After Indiana amends law, Minneapolis drops ban idea

Updated: 5:30 p.m. | Posted: 11:08 a.m.

The Minneapolis City Council passed a resolution Friday urging states to pass laws that explicitly protect LGBT citizens from discrimination.

The council had been scheduled to consider a resolution banning all publicly funded city employee travel to Indiana after that state passed a "religious freedom" bill seen as allowing discrimination against gay people.

But the Indiana Legislature amended the bill on Thursday to state that it doesn't allow discrimination. Arkansas Gov. Asa Hutchinson signed a similar compromise bill into law on Thursday.

The developments in Indiana led the council to pass an amended resolution that "calls on the State of Indiana as well as the other twenty-seven states in the nation which offer no protections in housing, employment, and public accommodations to gay, lesbian, bisexual and transgender citizens, to establish this group of people as a protected class and put into place these protections as quickly as possible."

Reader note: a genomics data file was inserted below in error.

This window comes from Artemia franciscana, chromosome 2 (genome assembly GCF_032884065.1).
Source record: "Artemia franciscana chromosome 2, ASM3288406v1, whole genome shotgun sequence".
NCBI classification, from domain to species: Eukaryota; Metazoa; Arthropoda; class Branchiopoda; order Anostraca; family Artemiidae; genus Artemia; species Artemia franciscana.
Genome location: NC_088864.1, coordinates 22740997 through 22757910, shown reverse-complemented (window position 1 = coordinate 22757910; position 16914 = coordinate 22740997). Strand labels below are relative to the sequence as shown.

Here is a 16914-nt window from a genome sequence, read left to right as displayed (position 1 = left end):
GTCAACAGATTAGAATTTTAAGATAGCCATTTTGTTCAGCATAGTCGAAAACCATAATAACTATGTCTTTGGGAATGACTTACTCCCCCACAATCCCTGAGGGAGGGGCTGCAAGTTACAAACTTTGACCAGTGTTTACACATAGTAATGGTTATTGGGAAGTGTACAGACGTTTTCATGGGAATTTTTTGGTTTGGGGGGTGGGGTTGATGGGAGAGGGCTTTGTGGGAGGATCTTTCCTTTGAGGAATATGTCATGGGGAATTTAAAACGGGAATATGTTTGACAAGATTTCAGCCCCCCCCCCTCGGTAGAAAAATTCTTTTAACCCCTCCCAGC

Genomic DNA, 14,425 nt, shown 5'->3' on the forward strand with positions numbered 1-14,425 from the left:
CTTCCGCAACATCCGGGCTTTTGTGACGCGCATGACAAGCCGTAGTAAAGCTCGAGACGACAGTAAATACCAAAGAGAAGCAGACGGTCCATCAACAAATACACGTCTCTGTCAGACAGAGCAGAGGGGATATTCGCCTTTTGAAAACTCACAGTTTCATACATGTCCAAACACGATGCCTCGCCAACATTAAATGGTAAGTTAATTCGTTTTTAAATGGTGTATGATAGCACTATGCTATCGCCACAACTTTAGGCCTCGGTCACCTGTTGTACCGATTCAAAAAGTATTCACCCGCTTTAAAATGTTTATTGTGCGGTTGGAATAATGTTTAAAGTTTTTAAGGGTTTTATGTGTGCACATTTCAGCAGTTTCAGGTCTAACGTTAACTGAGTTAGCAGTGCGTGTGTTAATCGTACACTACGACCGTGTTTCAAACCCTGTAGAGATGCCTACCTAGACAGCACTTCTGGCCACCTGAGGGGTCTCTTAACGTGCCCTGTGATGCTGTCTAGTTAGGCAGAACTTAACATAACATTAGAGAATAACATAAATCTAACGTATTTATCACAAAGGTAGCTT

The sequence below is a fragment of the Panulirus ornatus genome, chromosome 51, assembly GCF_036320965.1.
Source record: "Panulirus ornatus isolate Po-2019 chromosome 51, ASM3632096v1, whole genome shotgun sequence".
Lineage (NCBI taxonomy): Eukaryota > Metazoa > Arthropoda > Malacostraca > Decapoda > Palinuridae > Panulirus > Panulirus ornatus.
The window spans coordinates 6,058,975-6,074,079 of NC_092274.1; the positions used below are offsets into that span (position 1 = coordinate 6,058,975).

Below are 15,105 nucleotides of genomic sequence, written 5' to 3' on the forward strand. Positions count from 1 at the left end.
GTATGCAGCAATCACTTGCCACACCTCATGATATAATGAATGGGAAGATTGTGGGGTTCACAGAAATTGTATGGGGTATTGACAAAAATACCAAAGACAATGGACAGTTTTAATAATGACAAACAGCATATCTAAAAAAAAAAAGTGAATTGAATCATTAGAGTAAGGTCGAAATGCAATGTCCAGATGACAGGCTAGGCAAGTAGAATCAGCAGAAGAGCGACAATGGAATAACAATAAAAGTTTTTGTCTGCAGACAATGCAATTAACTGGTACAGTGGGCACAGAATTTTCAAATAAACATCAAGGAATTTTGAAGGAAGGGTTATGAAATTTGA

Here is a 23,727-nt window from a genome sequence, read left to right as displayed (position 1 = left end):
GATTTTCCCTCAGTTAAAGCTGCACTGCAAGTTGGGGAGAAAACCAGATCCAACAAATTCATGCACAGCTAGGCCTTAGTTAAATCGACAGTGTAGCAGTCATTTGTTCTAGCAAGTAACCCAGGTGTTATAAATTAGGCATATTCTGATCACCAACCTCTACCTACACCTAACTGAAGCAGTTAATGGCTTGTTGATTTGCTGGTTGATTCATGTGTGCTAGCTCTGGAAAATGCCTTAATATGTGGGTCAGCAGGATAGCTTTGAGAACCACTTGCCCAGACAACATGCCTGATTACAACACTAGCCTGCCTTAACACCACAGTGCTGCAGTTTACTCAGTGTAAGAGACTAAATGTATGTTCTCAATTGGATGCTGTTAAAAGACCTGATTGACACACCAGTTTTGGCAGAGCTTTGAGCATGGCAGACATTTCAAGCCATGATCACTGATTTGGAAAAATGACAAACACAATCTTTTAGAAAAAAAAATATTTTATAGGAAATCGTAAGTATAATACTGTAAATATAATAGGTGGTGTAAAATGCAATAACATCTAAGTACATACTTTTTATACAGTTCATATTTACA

Earlier in the week, Mayor Betsy Hodges condemned Indiana's law and called for the City Council to ban official travel. At Friday's council meeting, Hodges said governmental travel bans and other protests had helped change Indiana's and Arkansas' laws.

"Things are still not where we would want them to be in Indiana and other states around the country," Hodges said. "I appreciate that this resolution addresses that and makes that statement clearly, while understanding that Indiana, at least now, is positioned similarly to other states in the country, all of whom we want to proactively support LGBT people."

Other states and cities had banned nonessential travel to Indiana following the original passage of the bill. Minnesota Gov. Mark Dayton had said that he'd consider a state travel ban as well.

Friday afternoon, Dayton's office issued a statement from the governor saying Indiana's amended law did not "meet the high standards of equal protection we have enacted in Minnesota. Still, based upon their corrective actions, I do not believe a travel ban to Indiana is necessary at this time."

Earlier in the week, the Minneapolis Fire Department declined to send representatives to an annual conference in Indiana. St. Paul Mayor Chris Coleman criticized the Indiana law but stopped short of calling for a travel ban.

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